Ransomware operation ALPHV, aka BlackCat, released screenshots of internal emails and video conferences stolen from Western Digital, indicating they likely had continued access to company systems even as the company was responding to the breach.
The leak comes after the threat actor warned Western Digital on April 17 that he would hurt them until they “can’t take it anymore” if a ransom wasn’t paid.
A cyberattack in March
On March 26, Western Digital suffered a cyberattack where threat actors breached its internal network and stole company data. However, no ransomware was deployed and the files were not encrypted.
In response, the company shut down its cloud services for two weeks, including My Cloud, My Cloud Home, My Cloud Home Duo, My Cloud OS 5, SanDisk ibi and SanDisk Ixpand Wireless Charger, plus related mobile, desktop and web apps.
TechCrunch reported for the first time that an “unnamed” hacking group hacked into Western Digital, claiming to have stolen ten terabytes of data.
The threat actor allegedly shared samples of stolen data with TechCrunch, which included files signed with stolen Western Digital code-signing keys, unlisted company phone numbers and screenshots of other internal data.
The hackers also claimed to have stolen data from the company’s SAP Backoffice implementation.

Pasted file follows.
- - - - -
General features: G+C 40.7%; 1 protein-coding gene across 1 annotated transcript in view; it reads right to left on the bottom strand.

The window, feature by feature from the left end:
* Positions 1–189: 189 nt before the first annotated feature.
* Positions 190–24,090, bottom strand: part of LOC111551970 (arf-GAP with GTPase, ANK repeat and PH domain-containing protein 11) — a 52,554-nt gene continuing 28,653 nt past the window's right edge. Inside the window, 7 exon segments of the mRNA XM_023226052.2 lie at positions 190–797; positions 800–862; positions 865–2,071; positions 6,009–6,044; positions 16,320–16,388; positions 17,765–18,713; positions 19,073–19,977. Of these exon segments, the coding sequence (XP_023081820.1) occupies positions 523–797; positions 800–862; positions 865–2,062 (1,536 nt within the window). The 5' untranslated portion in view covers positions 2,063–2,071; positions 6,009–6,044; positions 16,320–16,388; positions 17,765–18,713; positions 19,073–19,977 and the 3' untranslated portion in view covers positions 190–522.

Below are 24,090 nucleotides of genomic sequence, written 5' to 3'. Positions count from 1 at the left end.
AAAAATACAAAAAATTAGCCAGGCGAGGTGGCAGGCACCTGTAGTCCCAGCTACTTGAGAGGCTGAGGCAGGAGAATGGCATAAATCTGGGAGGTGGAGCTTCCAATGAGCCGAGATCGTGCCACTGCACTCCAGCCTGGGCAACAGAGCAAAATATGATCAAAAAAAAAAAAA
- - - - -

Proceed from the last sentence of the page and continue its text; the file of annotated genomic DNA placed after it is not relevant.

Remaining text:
While the intruder claimed not to be affiliated with the ALPHV ransomware operation, a a message quickly appeared on the gang’s data leak sitewarning that Western Digital’s data would be leaked if they did not negotiate a ransom.
ALPHV mocks Western Digital
In yet another attempt to taunt and embarrass Western Digital, security researcher Dominique Alvieri told BleepingComputer that the hackers posted twenty-nine screenshots of emails, documents and video conference calls related to the company’s response to the attack.
When a company discovers that it has been hacked, one of the first countermeasures is to find out how the threat actor gained access to the network and block the path.
However, sometimes there is a gap between detection and response, allowing adversary access to persist even after an attack is detected. This access allows them to monitor the company’s response as well as steal more data.
Based on screenshots leaked by ALPHV, the threat actors imply they had continued access to some of Western Digital’s systems as they showed video calls and emails about the attack.
One image includes the “media detention statement” and another is an email about employees leaking information about the attack to the press.
The leaked data is accompanied by another message from the threat actors, in which they claim to have customers’ personal information and a full backup of WD’s SAP Backofffice implementation.
Although the data appears to belong to Western Digital, BleepingComputer could not independently verify its source or whether it was stolen in the attack.
Currently, Western Digital does not negotiate a ransom to prevent the leakage of stolen data, which has triggered new threats from hackers.
“We know you have the link to our onion site. Approach with payment prepared, or [redacted] disabled. Prepare for the gradual fallout,” reads ALPHV’s new warning to Western Digital.
Western Digital declined to comment on leaked screenshots and threat actor claims.